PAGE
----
In comments made before the BOJ decision, Richard Martin, executive vice president at IMA Asia says if the central bank misses the opportunity to cut rates, there's nothing Japan can do to revive its export sector.
Low oil prices likely reinforced the Bank of Japan's excuse to wait a little longer before changing policy, says Sean Callow, senior currency strategist at Westpac Bank.
Slides in Japan's December household spending and factory output, released today, add to pressure on the Bank of Japan to ease monetary policy.
David Gaud, senior portfolio manager at Edmond de Rothschild Asset Management, says it'll be hard for Japanese markets to beat last year's performances.
Japan's economy minister Akira Amari was a close confidante of Prime Minister Shinzo Abe but his resignation won't upset the overall agenda, says Ed Rogers, CEO at Rogers Investment Advisors.
Takeshi Kunibe, president and CEO of Sumitomo Mitsui Banking, says geopolitical conflicts and China's slowdown are responsible for global volatility.
Tim Quinlan, VP and and economist at Wells Fargo, says Akira Amari's resignation could be seen as him taking ownership of the fact Abenomics hadn't lived up to the hype.
Asia markets were mixed, but largely trimmed earlier losses, despite Wall Street's fall after the Fed appeared to temper its expectations for U.S. growth.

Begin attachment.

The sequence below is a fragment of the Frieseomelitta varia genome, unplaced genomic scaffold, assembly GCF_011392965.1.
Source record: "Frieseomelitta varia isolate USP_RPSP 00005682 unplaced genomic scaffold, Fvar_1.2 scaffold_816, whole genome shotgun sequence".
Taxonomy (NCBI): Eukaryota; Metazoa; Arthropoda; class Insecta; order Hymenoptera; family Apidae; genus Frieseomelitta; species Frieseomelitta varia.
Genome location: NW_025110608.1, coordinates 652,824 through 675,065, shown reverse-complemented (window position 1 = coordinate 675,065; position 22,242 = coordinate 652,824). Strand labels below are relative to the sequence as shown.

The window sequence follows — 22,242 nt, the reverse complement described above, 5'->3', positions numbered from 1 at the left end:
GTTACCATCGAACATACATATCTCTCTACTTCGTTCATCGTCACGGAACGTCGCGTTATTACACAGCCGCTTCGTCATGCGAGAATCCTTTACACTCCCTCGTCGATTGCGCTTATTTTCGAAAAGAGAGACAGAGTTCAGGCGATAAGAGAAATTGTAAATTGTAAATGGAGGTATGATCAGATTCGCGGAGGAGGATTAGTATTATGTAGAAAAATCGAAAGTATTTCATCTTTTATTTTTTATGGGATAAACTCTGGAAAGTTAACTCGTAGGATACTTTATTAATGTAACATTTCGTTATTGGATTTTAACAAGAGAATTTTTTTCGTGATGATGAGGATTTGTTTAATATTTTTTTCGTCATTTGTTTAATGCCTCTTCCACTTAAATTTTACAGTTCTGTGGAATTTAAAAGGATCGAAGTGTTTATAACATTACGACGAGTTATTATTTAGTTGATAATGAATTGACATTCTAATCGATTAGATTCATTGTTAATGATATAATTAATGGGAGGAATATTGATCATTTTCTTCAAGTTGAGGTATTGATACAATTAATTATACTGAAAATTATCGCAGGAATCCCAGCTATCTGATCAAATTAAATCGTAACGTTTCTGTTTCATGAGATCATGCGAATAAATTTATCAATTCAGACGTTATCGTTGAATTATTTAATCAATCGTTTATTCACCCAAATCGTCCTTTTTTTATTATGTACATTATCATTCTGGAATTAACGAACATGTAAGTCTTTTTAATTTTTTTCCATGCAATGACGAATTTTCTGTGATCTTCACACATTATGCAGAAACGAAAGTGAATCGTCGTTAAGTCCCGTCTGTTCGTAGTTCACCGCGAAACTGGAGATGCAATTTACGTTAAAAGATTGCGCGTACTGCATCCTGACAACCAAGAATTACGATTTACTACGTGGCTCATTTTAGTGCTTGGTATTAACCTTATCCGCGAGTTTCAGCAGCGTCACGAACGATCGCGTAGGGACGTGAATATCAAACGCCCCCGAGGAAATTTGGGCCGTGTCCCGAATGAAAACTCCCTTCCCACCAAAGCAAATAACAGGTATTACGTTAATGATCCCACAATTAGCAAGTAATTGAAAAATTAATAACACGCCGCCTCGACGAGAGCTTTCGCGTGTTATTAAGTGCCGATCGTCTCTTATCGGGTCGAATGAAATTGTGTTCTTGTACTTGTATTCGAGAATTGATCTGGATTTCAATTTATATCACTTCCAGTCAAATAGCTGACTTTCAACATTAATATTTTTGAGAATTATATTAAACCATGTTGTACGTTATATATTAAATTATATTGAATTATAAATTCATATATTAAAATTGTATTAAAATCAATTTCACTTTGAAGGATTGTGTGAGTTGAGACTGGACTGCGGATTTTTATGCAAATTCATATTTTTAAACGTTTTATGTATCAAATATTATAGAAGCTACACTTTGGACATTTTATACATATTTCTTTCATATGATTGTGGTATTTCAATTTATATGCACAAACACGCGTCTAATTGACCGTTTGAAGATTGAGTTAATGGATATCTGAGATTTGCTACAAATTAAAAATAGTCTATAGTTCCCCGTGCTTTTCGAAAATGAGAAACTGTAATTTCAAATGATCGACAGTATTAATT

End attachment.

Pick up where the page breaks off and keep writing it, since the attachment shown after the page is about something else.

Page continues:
Rabobank's Michael Every says more quantitative easing will only help marginally, but the BOJ can't stand pat given weaker consumption.
Jesper Koll, CEO of WisdomTree Japan, says there is a high likelihood the Bank of Japan will ease policy further.
Tony Nash, chief economist at Complete Intelligence, says it's interesting to see the Fed use "overseas markets" as an excuse to not take action.
Barclays' Mitul Kotecha explains that the Fed is waiting on more data, with a focus on the labor market.
It's widely expected that Fed funds rates will remain unchanged, but the FOMC will likely mention that the economy has slowed, says Elias Haddad from Commonwealth Bank of Australia.
A fund manager who called $30 oil a year ago has some more bold (mostly bad) news for investors.
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There will be Fed hikes this year, but they'll be done with sensitivity to events in markets, Philip Wee, senior FX economist at DBS Bank, predicts.
Very unlikely since the bulk of the U.S. economy is in great shape, despite the slowdown in manufacturing and exports, according to Richard Jerram, chief economist at Bank of Singapore.
Peter Michaelis, head of equities at Alliance Trust Investments, talks about central bank policy and whether the Federal Reserve will raise rates again in 2016.
Jesper Koll, CEO of WisdomTree Japan KK, explains that Japan's policymakers have to respond decisively in order to boost fragile domestic demand.
Europe and Japan equities are more attractive than U.K. and emerging markets stocks, UBS Wealth Management's global CIO told CNBC.